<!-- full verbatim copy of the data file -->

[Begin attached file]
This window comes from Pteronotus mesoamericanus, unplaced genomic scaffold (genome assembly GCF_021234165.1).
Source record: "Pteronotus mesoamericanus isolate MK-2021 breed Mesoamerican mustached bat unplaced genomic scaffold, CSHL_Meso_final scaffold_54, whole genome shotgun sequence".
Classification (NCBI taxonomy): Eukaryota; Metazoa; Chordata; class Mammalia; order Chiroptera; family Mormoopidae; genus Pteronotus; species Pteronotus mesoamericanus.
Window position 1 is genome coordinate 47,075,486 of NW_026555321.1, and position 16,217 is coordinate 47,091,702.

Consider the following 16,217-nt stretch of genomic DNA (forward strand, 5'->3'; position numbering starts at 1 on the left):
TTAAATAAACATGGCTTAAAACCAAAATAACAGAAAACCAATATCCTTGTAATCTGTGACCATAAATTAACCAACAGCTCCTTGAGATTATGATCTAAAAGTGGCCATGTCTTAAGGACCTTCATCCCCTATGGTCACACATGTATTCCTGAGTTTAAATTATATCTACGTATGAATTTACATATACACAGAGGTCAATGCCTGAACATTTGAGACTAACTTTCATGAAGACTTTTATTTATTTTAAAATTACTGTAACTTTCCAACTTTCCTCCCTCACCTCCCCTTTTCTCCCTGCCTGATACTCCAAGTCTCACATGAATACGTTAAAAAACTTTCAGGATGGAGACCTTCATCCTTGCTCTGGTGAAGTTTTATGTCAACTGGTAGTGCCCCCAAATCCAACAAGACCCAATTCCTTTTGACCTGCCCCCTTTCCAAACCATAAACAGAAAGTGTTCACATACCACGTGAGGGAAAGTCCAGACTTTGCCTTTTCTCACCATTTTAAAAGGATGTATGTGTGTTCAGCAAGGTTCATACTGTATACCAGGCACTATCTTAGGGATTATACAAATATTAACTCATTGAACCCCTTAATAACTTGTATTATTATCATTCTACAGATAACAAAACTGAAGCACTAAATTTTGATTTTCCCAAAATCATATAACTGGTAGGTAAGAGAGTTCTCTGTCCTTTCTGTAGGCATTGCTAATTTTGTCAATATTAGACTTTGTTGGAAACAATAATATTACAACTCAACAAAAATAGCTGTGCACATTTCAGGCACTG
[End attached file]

This window comes from Pteronotus mesoamericanus, unplaced genomic scaffold (genome assembly GCF_021234165.1).
Source record: "Pteronotus mesoamericanus isolate MK-2021 breed Mesoamerican mustached bat unplaced genomic scaffold, CSHL_Meso_final scaffold_54, whole genome shotgun sequence".
Classification (NCBI taxonomy): Eukaryota; Metazoa; Chordata; class Mammalia; order Chiroptera; family Mormoopidae; genus Pteronotus; species Pteronotus mesoamericanus.
Window position 1 is genome coordinate 47,075,486 of NW_026555321.1, and position 16,217 is coordinate 47,091,702.

Consider the following 16,217-nt stretch of genomic DNA (forward strand, 5'->3'; position numbering starts at 1 on the left):
TTAAATAAACATGGCTTAAAACCAAAATAACAGAAAACCAATATCCTTGTAATCTGTGACCATAAATTAACCAACAGCTCCTTGAGATTATGATCTAAAAGTGGCCATGTCTTAAGGACCTTCATCCCCTATGGTCACACATGTATTCCTGAGTTTAAATTATATCTACGTATGAATTTACATATACACAGAGGTCAATGCCTGAACATTTGAGACTAACTTTCATGAAGACTTTTATTTATTTTAAAATTACTGTAACTTTCCAACTTTCCTCCCTCACCTCCCCTTTTCTCCCTGCCTGATACTCCAAGTCTCACATGAATACGTTAAAAAACTTTCAGGATGGAGACCTTCATCCTTGCTCTGGTGAAGTTTTATGTCAACTGGTAGTGCCCCCAAATCCAACAAGACCCAATTCCTTTTGACCTGCCCCCTTTCCAAACCATAAACAGAAAGTGTTCACATACCACGTGAGGGAAAGTCCAGACTTTGCCTTTTCTCACCATTTTAAAAGGATGTATGTGTGTTCAGCAAGGTTCATACTGTATACCAGGCACTATCTTAGGGATTATACAAATATTAACTCATTGAACCCCTTAATAACTTGTATTATTATCATTCTACAGATAACAAAACTGAAGCACTAAATTTTGATTTTCCCAAAATCATATAACTGGTAGGTAAGAGAGTTCTCTGTCCTTTCTGTAGGCATTGCTAATTTTGTCAATATTAGACTTTGTTGGAAACAATAATATTACAACTCAACAAAAATAGCTGTGCACATTTCAGGCACTG